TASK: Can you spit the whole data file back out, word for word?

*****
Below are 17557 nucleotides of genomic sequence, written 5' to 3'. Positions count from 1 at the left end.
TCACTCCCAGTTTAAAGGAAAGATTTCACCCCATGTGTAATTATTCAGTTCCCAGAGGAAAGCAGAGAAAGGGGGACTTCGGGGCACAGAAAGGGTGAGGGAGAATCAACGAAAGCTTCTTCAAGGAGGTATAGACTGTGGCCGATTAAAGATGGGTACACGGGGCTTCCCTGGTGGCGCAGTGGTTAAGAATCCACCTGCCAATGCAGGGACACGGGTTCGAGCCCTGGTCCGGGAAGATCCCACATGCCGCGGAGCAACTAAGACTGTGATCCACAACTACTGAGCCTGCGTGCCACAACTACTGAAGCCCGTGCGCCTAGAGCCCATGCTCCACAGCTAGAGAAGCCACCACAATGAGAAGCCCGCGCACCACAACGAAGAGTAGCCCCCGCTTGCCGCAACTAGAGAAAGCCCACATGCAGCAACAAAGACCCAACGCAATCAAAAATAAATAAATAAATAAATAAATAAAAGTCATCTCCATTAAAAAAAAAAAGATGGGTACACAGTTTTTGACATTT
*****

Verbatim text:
Below are 17557 nucleotides of genomic sequence, written 5' to 3'. Positions count from 1 at the left end.
TCACTCCCAGTTTAAAGGAAAGATTTCACCCCATGTGTAATTATTCAGTTCCCAGAGGAAAGCAGAGAAAGGGGGACTTCGGGGCACAGAAAGGGTGAGGGAGAATCAACGAAAGCTTCTTCAAGGAGGTATAGACTGTGGCCGATTAAAGATGGGTACACGGGGCTTCCCTGGTGGCGCAGTGGTTAAGAATCCACCTGCCAATGCAGGGACACGGGTTCGAGCCCTGGTCCGGGAAGATCCCACATGCCGCGGAGCAACTAAGACTGTGATCCACAACTACTGAGCCTGCGTGCCACAACTACTGAAGCCCGTGCGCCTAGAGCCCATGCTCCACAGCTAGAGAAGCCACCACAATGAGAAGCCCGCGCACCACAACGAAGAGTAGCCCCCGCTTGCCGCAACTAGAGAAAGCCCACATGCAGCAACAAAGACCCAACGCAATCAAAAATAAATAAATAAATAAATAAATAAAAGTCATCTCCATTAAAAAAAAAAAGATGGGTACACAGTTTTTGACATTT